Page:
Changes in forest structure drive temperature preferences of boreal understory plant communities
Cite this dataset
Christiansen, Ditte Marie; Iversen, Lars Lønsmann; Ehrlén, Johan; Hylander, Kristoffer (2021). Changes in forest structure drive temperature preferences of boreal understory plant communities [Dataset]. Dryad. https://doi.org/10.5061/dryad.q573n5tjk
1. The local climate in forest understories can deviate substantially from ambient conditions. Moreover, forest microclimates are often characterized by cyclic changes driven by management activities such as clear-cutting and subsequent planting. To understand how and why understory plant communities change, both ambient climate change and temporal variation in forest structure has to be considered. 2. We used inventories from 11436 productive forest sites in Sweden repeated every 10th year 1993 - 2017 to examine how variation in forest structure influences changes in the average value of minimum and maximum temperature preferences of all species in a community, i.e. community temperature indices (CTI). We then evaluated to what extent these changes were driven by local extinctions and colonizations, respectively, and to what extent the difference in CTI value between two inventories were related to changes in forest density and in macroclimate. Lastly, we tested whether effects on CTI change by these two drivers were modified by topography, soil moisture and tree species composition. 3. CTI values of the understory plant communities increased after clear-cutting, and decreased during periods when the forest grew denser. During the period immediately after clear-cutting, changes were predominately driven by colonizations of species with a preference for higher temperatures. During the forest regeneration phase, both colonization by species preferring lower temperatures and local extinctions of species preferring higher temperatures increased. The change in understory CTI over 10-year periods was explained more by changes in forest density, than by changes in macroclimate. Soil moisture, topography and forest tree species composition modified to some extent the effects of changes in forest density and in macroclimate on understory CTI values. 4. Synthesis. Via stand manipulation, forest management impacts the effects of regional climate on understory plant communities. This implies that forest management by creating denser stands locally even can counterbalance the effects of regional changes in climate by creating denser stands locally. Consequently, interpretations of changes in the mean temperature preference of species in forest understory communities should take forest management regimes into account.
The data consist of 11436 plots inventoried for the National Inventory of Forests in Sweden between 1993-2017. The dataset has plot ID, year of inventory, basal area, basal area difference between inventories, proportion of spruce and pine, region, elevation, soil moisture index, relative elevation, northerness of slope, macroclimate temperature change (10 years), Community Temperature Indices of maximum and minimum temperatures of the understory communities (CTImax and CTImin).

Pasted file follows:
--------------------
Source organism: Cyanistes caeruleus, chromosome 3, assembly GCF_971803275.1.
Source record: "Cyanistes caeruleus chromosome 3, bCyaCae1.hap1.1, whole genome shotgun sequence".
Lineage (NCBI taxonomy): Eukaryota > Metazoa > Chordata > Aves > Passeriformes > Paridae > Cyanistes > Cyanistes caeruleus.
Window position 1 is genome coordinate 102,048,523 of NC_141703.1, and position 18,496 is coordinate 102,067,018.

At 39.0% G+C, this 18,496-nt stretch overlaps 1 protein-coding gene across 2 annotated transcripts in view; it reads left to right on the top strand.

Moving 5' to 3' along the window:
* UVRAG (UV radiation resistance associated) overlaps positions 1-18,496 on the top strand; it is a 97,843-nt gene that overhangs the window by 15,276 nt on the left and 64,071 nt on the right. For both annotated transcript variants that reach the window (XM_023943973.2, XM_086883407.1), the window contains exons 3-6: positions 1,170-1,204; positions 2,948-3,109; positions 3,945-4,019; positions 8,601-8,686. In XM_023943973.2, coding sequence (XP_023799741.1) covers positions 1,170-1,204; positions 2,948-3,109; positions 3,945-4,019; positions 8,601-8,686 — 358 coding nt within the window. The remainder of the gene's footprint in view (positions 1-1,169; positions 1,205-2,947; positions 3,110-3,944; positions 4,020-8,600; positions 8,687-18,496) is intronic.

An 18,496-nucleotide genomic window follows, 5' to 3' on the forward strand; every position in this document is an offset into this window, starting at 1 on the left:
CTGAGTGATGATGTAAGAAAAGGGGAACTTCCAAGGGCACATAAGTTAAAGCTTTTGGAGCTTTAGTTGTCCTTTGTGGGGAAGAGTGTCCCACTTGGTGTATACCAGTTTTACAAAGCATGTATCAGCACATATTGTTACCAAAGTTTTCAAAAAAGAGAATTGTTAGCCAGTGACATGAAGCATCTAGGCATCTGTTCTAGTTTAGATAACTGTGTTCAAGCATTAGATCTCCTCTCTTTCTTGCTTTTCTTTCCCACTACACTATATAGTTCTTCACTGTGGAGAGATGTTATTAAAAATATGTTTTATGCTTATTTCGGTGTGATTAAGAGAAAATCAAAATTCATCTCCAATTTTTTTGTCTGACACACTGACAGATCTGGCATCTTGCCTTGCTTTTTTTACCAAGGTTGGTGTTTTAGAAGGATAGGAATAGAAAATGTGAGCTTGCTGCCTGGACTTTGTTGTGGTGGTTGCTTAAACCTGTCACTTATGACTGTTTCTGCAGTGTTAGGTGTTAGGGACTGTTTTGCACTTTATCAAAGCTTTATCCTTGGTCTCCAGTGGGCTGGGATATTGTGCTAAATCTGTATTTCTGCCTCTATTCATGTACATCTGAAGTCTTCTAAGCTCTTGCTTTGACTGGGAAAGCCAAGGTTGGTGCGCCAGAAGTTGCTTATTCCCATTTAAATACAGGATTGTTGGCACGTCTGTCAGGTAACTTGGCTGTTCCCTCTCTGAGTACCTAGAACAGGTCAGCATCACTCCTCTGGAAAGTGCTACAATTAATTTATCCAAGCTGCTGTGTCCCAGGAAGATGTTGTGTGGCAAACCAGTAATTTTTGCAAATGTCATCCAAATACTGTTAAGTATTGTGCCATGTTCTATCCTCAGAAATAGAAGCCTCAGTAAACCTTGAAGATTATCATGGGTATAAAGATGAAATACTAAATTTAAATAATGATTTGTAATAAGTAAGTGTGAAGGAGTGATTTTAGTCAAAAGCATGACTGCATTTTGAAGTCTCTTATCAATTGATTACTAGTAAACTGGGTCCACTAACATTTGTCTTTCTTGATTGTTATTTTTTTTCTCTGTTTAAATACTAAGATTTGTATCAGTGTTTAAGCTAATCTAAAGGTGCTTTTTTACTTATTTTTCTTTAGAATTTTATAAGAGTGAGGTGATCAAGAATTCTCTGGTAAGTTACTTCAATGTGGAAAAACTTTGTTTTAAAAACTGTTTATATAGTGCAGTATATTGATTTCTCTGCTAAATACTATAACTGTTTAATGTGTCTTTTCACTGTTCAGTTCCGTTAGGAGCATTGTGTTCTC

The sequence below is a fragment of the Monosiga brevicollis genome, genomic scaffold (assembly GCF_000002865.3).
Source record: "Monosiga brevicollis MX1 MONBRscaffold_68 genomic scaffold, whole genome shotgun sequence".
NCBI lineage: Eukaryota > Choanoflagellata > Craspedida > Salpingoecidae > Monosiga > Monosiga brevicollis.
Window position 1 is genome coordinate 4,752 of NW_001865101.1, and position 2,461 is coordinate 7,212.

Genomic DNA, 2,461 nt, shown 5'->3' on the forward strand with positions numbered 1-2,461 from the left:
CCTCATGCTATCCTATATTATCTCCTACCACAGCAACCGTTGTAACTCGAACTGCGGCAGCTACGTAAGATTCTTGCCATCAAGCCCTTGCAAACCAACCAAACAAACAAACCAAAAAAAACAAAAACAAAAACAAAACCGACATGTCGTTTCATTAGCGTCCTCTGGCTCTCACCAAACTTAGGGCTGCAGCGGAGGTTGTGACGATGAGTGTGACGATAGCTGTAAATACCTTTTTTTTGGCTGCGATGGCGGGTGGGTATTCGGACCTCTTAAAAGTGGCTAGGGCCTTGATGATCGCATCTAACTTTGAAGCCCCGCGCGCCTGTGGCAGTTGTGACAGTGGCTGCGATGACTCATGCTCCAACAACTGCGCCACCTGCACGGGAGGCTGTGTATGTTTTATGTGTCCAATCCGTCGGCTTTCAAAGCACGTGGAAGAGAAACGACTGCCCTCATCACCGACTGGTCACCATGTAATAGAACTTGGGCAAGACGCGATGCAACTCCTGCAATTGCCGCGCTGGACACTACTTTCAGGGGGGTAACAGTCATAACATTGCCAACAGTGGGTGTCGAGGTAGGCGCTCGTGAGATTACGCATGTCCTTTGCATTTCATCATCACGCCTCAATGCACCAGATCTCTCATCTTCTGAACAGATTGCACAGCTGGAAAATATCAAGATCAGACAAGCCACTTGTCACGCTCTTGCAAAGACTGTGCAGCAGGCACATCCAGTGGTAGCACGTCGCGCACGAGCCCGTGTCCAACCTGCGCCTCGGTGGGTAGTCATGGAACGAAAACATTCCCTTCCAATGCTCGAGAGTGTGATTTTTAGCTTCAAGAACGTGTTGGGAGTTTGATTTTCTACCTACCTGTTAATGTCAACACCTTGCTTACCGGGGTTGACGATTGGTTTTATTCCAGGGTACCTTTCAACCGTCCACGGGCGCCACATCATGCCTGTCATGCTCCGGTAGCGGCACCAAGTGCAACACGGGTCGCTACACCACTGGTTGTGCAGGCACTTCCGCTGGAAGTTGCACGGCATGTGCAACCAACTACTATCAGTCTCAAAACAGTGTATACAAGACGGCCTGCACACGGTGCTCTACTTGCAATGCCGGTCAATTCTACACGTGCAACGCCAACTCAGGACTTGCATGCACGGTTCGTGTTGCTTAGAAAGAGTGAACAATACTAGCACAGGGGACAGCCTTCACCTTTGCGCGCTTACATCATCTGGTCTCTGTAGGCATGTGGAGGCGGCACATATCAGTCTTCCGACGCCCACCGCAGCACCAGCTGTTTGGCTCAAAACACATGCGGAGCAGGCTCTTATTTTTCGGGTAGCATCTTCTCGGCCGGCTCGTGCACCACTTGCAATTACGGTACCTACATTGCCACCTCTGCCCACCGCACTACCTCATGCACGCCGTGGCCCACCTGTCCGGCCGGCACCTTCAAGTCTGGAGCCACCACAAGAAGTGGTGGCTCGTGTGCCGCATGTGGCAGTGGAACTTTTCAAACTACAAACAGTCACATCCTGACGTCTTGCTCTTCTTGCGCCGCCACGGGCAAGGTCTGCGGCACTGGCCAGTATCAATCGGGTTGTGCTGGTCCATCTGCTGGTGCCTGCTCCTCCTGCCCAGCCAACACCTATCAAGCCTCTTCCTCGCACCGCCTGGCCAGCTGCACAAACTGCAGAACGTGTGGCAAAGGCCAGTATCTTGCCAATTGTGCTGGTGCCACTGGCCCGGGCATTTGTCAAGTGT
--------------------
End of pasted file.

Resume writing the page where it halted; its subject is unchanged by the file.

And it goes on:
CTI values were calculated from presence/absence data of understory plants that were inventoried in a 100 m2 circular plot. Forest structures such as basal area and forest tree composition were measured from a larger circular plot of 300 m2 with the same centre. CTI were calculated as an average value of species-specific temperature preferences for all species present in the inventory for maximum and minimum temperatures, respectively.
Elevation, Slope and Aspect were retrieved from a 50 meter resolution Digital Elevation Model of Sweden (the Swedish mapping, cadastral and land registration authority, www.lantmateriet.se).
Relative Elevation was calculated from the Digital Elevation Model. We calculated relative elevation as the difference between the elevation of the plot and the minimum elevation in a 500 meter radius. We log-transformed relative elevation, as cold air pooling has a negative logarithmic relationship with relative elevation.
Soil moisture index was extracted a 10 meter resolution map from the Swedish Environmental Protection Agency (http://www.naturvardsverket.se/Sa-mar-miljon/Kartor/Nationella-Marktackedata-NMD/).
Macroclimate temperatures were extracted from TerraClimate (Abatzoglou, J. T., Dobrowski, S. Z., Parks, S. A., & Hegewisch, K. C. (2018). TerraClimate, a high-resolution global dataset of monthly climate and climatic water balance from 1958-2015. Scientific Data, 5, 1–12. https://doi.org/10.1038/sdata.2017.191)
References for NFI data collection:
Fridman, J. (2016). The Swedish National Forest Inventory. Swedish University of Agricultural Sciences. https://www.slu.se/en/Collaborative-Centres-and-Projects/the-swedish-national-forest-inventory/about-us/how-we-work/
Fridman, J., Holm, S., Nilsson, M., Nilsson, P., Ringvall, A. H., & Ståhl, G. (2014). Adapting National Forest Inventories to changing requirements - The case of the Swedish National Forest Inventory at the turn of the 20th century. Silva Fennica, 48(3), 1–29. https://doi.org/10.14214/sf.1095
Bolin Centre for Climate Research